SIMS: Can national summit on Islamophobia turn tragedy into change?

On Monday evening, Ali Chahbar and his wife put on brave faces for their three young children while still trying to make sense of what happened to the Afzaal family, who were killed by a speeding pickup truck because of their faith.

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On Monday evening, Ali Chahbar and his wife put on brave faces for their three young children while still trying to make sense of what happened to the Afzaal family, who police say were killed by a speeding pickup truck because of their faith.

They tucked the kids into beds, but instinctively checked on them several times. While the little ones slept soundly, they didn’t.

“There were a lot of sleepless nights last night right across the region, a lot of members of the Muslim community who were lying (awake) up in bed,” Chahbar said.

Some were calling the deaths “unthinkable.” That gnawed at the London-born lawyer, a first-generation Canadian. “While it may be unthinkable to certain segments of our community, to the Muslim community, it’s quite the opposite,” he said.

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There are constant reminders of Islamophobia, including the perception and depictions of Muslims as terrorists, the targeting of Muslim women who choose to wear head scarves, the slurs, the vitriol and the suspicion aimed at them.

And the violence. Every time Chahbar walks into the mosque to pray, he thinks about how he may not walk out alive. “I used to take some measure and solace in the fact that these types of incidents, these attacks took place elsewhere,” like the deadly attacks at mosques in New Zealand two years ago or Quebec City in 2017.

“These things happened there and never here,” he said. “For the first time in my lifetime … I, my wife, my family, my community have been forced to come to grips with the fact that ‘there’ has become ‘here’ and hate and death and destruction knows no borders.”

“If it could happen in London, Ont., then respectfully, it can happen anywhere.”

But it can stop here. The terrible events of Sunday have prompted the London Muslim Mosque, the Islamic Centre of Southwest Ontario and other Muslim organizations to repeat a call for a national action summit on Islamophobia, wanting federal, provincial and municipal leaders to come together and root out the causes of systemic discrimination against our Muslim community.

This was one of the 30 recommendations laid out by the federal heritage committee on systemic racism, discrimination and Islamophobia three years ago, said lawyer Faisal Joseph. “We’ve been calling for it for a very long time. We’ve been calling for it in the aftermath of 9/11,” after anti-terrorism legislation was brought in, and Islamophobia went on the rise.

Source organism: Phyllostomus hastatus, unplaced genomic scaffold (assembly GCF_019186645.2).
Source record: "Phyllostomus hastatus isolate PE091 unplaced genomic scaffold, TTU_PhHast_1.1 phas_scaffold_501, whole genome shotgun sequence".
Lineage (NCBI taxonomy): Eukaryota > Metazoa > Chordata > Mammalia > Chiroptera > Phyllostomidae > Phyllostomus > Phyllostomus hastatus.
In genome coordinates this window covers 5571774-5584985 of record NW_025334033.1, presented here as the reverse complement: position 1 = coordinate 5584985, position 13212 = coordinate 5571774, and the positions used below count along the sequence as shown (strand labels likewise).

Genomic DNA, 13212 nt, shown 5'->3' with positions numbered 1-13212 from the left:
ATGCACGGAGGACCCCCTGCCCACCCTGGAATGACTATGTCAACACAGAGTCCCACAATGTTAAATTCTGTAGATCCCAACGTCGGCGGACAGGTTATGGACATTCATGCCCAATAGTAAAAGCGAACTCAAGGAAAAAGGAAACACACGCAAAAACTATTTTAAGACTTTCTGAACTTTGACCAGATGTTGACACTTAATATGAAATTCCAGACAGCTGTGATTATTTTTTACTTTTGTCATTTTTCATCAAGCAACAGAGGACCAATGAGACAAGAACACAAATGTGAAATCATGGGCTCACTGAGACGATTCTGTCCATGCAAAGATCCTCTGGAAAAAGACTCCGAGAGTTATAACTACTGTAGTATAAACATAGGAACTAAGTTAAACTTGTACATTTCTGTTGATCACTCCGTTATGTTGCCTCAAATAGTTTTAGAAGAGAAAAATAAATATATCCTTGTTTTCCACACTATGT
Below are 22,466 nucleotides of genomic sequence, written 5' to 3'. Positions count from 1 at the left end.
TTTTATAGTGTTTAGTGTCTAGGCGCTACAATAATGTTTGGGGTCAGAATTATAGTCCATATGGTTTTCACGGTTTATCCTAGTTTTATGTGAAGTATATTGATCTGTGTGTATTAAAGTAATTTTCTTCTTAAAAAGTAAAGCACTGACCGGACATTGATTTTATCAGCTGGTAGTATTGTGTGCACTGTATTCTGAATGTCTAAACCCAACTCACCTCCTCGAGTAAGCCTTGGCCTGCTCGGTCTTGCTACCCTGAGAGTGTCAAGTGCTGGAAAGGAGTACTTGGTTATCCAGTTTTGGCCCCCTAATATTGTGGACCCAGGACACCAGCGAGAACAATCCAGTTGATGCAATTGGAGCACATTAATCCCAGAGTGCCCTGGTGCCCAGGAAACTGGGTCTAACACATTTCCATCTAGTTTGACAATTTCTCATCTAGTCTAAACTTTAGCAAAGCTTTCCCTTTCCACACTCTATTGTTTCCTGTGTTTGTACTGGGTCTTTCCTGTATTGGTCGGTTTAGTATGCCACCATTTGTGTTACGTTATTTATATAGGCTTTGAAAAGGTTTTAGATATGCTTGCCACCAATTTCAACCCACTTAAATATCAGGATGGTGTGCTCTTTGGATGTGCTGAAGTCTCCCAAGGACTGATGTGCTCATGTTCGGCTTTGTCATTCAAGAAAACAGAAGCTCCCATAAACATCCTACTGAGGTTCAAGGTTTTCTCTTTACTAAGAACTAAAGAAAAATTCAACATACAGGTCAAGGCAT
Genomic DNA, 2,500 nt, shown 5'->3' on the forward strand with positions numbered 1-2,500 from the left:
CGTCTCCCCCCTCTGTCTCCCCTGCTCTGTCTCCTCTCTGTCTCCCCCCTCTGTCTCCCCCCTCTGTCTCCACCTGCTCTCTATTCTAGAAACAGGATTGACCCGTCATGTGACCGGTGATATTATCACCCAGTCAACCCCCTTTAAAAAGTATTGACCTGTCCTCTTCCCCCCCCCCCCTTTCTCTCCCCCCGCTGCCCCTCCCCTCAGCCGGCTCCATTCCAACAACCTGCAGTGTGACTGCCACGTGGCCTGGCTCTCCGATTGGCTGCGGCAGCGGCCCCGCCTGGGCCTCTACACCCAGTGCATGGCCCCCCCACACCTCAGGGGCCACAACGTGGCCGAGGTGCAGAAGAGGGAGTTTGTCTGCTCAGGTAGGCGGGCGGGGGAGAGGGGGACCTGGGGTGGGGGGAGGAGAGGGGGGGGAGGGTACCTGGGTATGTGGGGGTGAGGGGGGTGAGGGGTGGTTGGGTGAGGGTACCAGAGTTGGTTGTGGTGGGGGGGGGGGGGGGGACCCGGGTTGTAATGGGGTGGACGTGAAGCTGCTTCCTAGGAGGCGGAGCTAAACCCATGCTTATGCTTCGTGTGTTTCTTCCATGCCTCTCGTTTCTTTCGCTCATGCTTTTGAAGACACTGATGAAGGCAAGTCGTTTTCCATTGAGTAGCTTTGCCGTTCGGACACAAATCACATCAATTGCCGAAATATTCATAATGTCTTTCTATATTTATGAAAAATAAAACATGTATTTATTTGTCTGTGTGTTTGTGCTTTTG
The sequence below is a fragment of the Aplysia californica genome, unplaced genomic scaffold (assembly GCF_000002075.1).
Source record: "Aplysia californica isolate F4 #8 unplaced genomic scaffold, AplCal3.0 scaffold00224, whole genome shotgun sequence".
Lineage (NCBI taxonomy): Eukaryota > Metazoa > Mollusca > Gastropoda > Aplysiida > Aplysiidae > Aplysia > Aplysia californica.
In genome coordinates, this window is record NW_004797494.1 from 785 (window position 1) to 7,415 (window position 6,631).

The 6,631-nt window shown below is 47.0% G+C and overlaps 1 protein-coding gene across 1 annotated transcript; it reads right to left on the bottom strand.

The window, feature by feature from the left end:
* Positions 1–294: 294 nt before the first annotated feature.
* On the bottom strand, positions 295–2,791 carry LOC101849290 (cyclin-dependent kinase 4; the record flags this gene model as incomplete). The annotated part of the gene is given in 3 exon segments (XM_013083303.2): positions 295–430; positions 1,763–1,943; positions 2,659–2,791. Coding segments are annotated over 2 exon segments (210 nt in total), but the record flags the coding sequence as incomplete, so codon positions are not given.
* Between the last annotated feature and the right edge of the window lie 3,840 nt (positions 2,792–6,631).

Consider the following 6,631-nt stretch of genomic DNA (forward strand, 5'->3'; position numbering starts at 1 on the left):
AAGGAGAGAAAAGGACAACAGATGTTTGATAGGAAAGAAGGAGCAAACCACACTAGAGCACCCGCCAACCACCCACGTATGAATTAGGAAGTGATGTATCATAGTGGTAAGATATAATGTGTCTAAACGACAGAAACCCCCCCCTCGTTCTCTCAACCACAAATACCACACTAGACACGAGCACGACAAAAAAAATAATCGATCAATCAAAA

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Munir El-Kassem, the Islamic Centre’s imam, said the summit should have happened long before the London tragedy.  “We want to make sure now that it will never happen again,” he said. “That’s why we are calling for a task force to get to that root cause of why Islamophobia is increasing and why the impact is causing ripple effects both globally and internationally.”

Tuesday’s vigil at the mosque attracted politicians of all stripes, including Premier Doug Ford and Prime Minister Justin Trudeau. El-Kassem said their hope is London’s tragedy has grabbed their long-term attention, is a catalyst for change and won’t fade away with the changing of the news cycle.

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“We want to make sure that judging people by their ethnicity, by their skin colour, by their language, their faith affiliation should never be a consideration to propagate hate. This is what we are hoping will happen and we are looking at visits by the prime minister and the premier as the way to start something going outside political affiliations.”

Jasmin Zine, a professor of sociology, religion, culture and and Muslim studies at Wilfrid Laurier University, said the summit should have been called after the Quebec City mosque massacre. “For yet another violent incidence of Islamophobia to go without real concrete action would be another tragedy to come out of this,” she said.

“I’m glad there is a lot of action at the grassroots level to hold government accountable and to have the concrete actions they want taken.”

Zine said the London police immediately calling what happened on Hyde Park Road a hate crime was “remarkable.” The work now must delve deeply into what the root cause is of the targeted violence and what is stoking the rise of ultra-right white nationalist groups.

Chahbar said the summit “is long overdue” and this could be our moment to open up a much larger conversation, similar to how the murder of George Floyd last year in Minneapolis began a far-reaching movement to fight systemic racism.

“I think there is no better way to honour the deceased than if you have this be a catalyst for change.”

jsims@postmedia.com

twitter.com/JaneatLFPress

IF YOU NEED HELP

  • Muslim Resource Centre for Social Support and Integration, 519-672-6000
  • London Muslim Mosque, 519-439-9451
  • Muslim Association of Canada (Westmount Centre), 519-936-2304

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